A man is riding his bike along my side of the road. I’m upwind of him, and picturing the air leaving his mouth and swirling around his cheeks and chin, around his neck, and into the slipstream he’s dragging behind him. He’s not a threat with the air currents today. Any death he might be carrying blows the other way and I’m safe. As safe as can be in this world at least.

The rest of the trip to the dollar store was uneventful, at least as uneventful as you could expect in these times. A few gunshots and screams rang out in the distance, punctuating the silence of our new world with reminders of the horrors occurring nearby. A drive-by shooting a mile ahead on the road I was walking along; I could see the car slow down and the crack crack of gunshots delayed by five seconds, and the small group of people walking on the side of the road fleeing and collapsing. I couldn’t tell if murder was involved from this distance.

And clouds of smoke rose up to the east, near downtown. More fires, more rioting, more unrest. It was all so uneventful that I didn’t pay it much mind. This was the world now.

Finally I arrived at the store, but as I reached the front corner I noticed something. Blood, a lot of blood on the sidewalk and road that led around the side of the store. The blood smeared towards the back as if someone was dragged away; the streaks leading around the back corner of the store.

My choices were laid out in front of me in a mere fraction of a second. Continue on into the store and pretend that I didn’t notice the blood, cower my head and flee, or investigate the scene. My heart started pounding and I began to shake with adrenaline once again filling my body. Fight or flight? Decisions had to be made even if adrenaline cripples logical thought. Before I realized it my knife was out and I was turning the corner to the back of the store. The choice was made, but seemingly not by me.

The path of blood led to the store’s dumpster area, a tiny fenced-in area to hide the trash the store accumulates daily. The gate was slightly propped open and the path of blood welcomed me through the gate. One new problem now; there was a second path of blood leading from the other side of the building, two streaks of blood from each side of the store. What awaited me along with the pungent smell of trash and refuse?

I slowly peered around the gate with knife in one hand and pepper spray in the other, my body permanently shaking from what might greet me. I was relieved to find two bodies, one with their neck slit wide open and one with a myriad of gunshot wounds in the chest. Relieved because dead bodies weren’t a threat to me, only a sign of a threat, a threat that wasn’t in my immediate area. The shaking still continued though; the mystery still hadn’t been solved.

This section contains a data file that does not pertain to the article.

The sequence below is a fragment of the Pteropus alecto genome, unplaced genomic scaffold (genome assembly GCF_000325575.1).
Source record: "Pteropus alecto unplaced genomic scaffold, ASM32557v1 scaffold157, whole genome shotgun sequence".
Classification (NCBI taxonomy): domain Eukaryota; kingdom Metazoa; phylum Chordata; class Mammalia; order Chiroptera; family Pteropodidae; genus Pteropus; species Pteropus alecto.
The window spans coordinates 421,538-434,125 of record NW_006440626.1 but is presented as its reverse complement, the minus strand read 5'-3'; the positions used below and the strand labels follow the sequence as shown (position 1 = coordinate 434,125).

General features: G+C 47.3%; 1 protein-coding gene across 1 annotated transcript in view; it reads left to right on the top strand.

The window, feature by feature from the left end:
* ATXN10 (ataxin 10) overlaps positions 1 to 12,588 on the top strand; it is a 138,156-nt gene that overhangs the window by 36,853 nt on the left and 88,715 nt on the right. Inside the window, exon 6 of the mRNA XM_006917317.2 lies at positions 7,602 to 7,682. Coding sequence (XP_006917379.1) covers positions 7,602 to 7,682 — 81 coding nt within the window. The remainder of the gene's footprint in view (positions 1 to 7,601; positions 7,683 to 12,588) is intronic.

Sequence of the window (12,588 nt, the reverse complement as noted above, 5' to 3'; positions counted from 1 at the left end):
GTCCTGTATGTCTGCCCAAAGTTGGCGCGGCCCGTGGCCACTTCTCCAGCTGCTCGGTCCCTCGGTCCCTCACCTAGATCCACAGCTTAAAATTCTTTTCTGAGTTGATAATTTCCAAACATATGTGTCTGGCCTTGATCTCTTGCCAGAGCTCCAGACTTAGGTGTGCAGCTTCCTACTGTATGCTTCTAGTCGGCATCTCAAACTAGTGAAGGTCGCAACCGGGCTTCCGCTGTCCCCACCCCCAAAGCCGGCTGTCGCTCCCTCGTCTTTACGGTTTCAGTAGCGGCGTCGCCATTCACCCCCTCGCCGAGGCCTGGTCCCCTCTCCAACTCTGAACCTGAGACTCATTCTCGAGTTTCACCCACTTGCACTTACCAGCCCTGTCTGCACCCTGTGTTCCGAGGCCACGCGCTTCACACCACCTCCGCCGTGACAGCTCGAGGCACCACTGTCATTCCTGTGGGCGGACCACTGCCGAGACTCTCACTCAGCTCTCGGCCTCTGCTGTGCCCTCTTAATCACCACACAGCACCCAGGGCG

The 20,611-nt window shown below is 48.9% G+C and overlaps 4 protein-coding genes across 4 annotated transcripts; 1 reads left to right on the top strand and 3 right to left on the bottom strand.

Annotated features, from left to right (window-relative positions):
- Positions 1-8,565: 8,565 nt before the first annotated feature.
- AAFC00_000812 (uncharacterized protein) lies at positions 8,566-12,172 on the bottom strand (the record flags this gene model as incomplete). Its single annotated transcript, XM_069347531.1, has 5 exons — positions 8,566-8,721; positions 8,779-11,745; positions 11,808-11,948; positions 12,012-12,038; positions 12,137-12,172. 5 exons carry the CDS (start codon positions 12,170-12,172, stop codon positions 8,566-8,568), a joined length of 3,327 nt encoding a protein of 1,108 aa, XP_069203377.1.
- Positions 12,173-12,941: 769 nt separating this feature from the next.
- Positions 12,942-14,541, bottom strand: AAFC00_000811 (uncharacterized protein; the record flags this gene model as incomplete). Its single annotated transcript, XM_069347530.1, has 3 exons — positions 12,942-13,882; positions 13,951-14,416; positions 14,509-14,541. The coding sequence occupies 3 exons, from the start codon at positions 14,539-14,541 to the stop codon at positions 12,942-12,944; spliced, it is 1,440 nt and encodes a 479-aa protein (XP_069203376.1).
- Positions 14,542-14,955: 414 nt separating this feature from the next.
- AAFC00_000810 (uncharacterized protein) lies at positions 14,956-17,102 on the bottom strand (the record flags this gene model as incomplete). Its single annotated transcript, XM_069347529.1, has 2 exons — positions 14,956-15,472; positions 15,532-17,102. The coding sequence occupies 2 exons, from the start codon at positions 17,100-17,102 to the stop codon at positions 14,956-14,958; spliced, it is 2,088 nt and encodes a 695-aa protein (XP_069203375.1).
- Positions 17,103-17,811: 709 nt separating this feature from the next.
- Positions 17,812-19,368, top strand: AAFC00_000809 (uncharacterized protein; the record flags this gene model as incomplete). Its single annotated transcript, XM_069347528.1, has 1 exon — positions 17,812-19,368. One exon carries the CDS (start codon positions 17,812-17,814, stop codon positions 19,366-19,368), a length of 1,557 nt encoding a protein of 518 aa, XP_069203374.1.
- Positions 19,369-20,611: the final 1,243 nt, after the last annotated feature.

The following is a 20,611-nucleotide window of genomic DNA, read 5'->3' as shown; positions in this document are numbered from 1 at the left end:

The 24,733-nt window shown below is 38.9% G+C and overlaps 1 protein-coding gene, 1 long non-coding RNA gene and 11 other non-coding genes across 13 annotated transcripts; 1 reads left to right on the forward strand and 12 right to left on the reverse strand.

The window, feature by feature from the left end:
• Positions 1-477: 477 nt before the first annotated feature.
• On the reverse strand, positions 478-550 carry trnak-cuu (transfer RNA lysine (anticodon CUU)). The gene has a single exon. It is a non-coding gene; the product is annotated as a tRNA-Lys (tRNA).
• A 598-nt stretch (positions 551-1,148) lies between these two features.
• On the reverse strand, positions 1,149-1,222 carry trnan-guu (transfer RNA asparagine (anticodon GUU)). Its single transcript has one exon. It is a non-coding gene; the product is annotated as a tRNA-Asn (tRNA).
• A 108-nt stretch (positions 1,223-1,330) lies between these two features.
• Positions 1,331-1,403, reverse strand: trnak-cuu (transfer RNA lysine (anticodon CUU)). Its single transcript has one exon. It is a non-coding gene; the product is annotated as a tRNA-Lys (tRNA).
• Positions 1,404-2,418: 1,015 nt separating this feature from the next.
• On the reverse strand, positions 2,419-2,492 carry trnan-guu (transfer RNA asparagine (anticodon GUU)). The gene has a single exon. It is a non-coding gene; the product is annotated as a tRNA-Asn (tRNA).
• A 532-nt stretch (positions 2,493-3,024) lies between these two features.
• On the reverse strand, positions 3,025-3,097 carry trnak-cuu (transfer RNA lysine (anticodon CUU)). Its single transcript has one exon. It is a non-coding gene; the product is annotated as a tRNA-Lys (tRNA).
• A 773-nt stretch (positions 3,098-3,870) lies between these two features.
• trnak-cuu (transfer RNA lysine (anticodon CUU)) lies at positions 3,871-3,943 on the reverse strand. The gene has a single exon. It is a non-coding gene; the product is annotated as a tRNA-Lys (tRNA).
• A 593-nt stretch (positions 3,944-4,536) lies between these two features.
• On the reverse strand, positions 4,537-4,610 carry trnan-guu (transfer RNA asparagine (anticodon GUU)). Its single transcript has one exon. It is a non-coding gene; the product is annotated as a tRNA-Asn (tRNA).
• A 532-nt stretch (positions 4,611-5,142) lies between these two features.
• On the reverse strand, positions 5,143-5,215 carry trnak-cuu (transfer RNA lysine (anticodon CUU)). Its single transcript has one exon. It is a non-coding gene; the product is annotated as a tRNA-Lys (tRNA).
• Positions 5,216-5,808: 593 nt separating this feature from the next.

A weapon, a gun, anything? The man whose neck that was slit open — both of them armed guards popularly employed to stop robberies and hostage situations in these troubling times — had no gun on him, with his holster strangely empty with the strap open. The other man, the one with the gunshots, still had his weapon. I quickly changed my gloves and took the firearm. It would serve me better than it would serve him. Crouched down, I noticed bloody footsteps leading to and from the dumpsters and back around to the front of the store.

Another conflict arose within me between fighting or fleeing, but the new weapon in my hand urged me on. I took a guard’s gun which was a crime itself, and what if I was charged for these murders? Nothing to worry about though, more crimes were more important to investigate even if the law could eventually catch up to me. Once all of this shit was over they could charge me. That was later, in the indefinite future, and I was determined to survive until that day.

Once again, before I knew it I was standing next to the double glass doors at the front of the store. The world was silent — too silent — and time seemed to stand still. I could feel the sun creeping slowly across the sky, my shadow passing as a sluggish sundial on the sidewalk. More choices — act or flee — but here I was: why run now? Everyone fantasizes about these do or die moments where logic doesn’t apply; what you think you’d do you’d never do and my intuition to flee was countered by this chance encounter to finally do something. Face your fate. Confront the demon in the store whose bloody footprints lead directly to his lair, because the alternative was boring everyday life. Escape it even if it means likely death.

The first door opened quietly as I gently eased through it. And the second door? One of those damn bells to notify the store employees when someone entered. Even though I tried to open it slowly, the bell still jingled making a piercingly loud sound in the silence of the world. No sound answered the bell in return. Everything was silent, still, and oppressive.

But not totally silent as I discovered upon entering the store. Strange muffling arose from behind the counter. I stood there for a moment to gauge the layout of the store and listened for any sounds from the beast that might be lurking in here. Still and silent. Only the rustling behind the counter gave my senses something to latch onto. I glanced over and an employee was seated on the floor, gagged and tied up with the look of sheer panic on her face. She appeared unharmed and nodded her head towards the back of the store, with unintelligible grunts accompanying each motion. The beast was back there, she was saying.